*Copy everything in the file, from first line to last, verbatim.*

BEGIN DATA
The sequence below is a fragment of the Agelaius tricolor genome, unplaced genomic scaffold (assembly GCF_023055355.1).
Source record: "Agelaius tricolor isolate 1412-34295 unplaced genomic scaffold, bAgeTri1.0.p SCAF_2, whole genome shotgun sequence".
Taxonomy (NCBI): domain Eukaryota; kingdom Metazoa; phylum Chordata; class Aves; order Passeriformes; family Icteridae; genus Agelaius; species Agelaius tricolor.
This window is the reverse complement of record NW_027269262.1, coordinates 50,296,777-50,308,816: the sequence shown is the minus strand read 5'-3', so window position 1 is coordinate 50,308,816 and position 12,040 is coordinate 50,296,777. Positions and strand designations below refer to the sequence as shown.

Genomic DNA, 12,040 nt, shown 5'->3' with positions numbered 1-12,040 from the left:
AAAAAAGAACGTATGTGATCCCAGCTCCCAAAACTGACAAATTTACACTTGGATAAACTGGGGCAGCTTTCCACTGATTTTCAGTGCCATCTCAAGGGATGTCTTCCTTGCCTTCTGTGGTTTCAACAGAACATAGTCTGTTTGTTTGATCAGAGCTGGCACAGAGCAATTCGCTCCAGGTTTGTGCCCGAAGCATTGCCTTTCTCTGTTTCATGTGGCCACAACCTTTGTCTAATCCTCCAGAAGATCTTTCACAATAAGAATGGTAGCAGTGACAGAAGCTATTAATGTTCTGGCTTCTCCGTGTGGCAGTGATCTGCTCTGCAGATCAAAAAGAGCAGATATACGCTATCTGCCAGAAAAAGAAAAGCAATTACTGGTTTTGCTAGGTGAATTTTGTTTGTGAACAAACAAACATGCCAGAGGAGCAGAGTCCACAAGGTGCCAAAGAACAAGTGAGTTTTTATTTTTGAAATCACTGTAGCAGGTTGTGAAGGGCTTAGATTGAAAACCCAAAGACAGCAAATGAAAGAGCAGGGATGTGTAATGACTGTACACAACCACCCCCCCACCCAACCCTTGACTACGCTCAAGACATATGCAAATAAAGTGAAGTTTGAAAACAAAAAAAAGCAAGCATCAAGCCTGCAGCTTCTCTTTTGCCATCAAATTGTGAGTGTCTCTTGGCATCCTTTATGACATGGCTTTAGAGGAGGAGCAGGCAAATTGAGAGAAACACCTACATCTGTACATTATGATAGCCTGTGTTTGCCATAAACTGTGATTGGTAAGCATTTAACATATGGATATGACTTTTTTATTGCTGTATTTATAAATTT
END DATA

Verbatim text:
The sequence below is a fragment of the Agelaius tricolor genome, unplaced genomic scaffold (assembly GCF_023055355.1).
Source record: "Agelaius tricolor isolate 1412-34295 unplaced genomic scaffold, bAgeTri1.0.p SCAF_2, whole genome shotgun sequence".
Taxonomy (NCBI): domain Eukaryota; kingdom Metazoa; phylum Chordata; class Aves; order Passeriformes; family Icteridae; genus Agelaius; species Agelaius tricolor.
This window is the reverse complement of record NW_027269262.1, coordinates 50,296,777-50,308,816: the sequence shown is the minus strand read 5'-3', so window position 1 is coordinate 50,308,816 and position 12,040 is coordinate 50,296,777. Positions and strand designations below refer to the sequence as shown.

Genomic DNA, 12,040 nt, shown 5'->3' with positions numbered 1-12,040 from the left:
AAAAAAGAACGTATGTGATCCCAGCTCCCAAAACTGACAAATTTACACTTGGATAAACTGGGGCAGCTTTCCACTGATTTTCAGTGCCATCTCAAGGGATGTCTTCCTTGCCTTCTGTGGTTTCAACAGAACATAGTCTGTTTGTTTGATCAGAGCTGGCACAGAGCAATTCGCTCCAGGTTTGTGCCCGAAGCATTGCCTTTCTCTGTTTCATGTGGCCACAACCTTTGTCTAATCCTCCAGAAGATCTTTCACAATAAGAATGGTAGCAGTGACAGAAGCTATTAATGTTCTGGCTTCTCCGTGTGGCAGTGATCTGCTCTGCAGATCAAAAAGAGCAGATATACGCTATCTGCCAGAAAAAGAAAAGCAATTACTGGTTTTGCTAGGTGAATTTTGTTTGTGAACAAACAAACATGCCAGAGGAGCAGAGTCCACAAGGTGCCAAAGAACAAGTGAGTTTTTATTTTTGAAATCACTGTAGCAGGTTGTGAAGGGCTTAGATTGAAAACCCAAAGACAGCAAATGAAAGAGCAGGGATGTGTAATGACTGTACACAACCACCCCCCCACCCAACCCTTGACTACGCTCAAGACATATGCAAATAAAGTGAAGTTTGAAAACAAAAAAAAGCAAGCATCAAGCCTGCAGCTTCTCTTTTGCCATCAAATTGTGAGTGTCTCTTGGCATCCTTTATGACATGGCTTTAGAGGAGGAGCAGGCAAATTGAGAGAAACACCTACATCTGTACATTATGATAGCCTGTGTTTGCCATAAACTGTGATTGGTAAGCATTTAACATATGGATATGACTTTTTTATTGCTGTATTTATAAATTT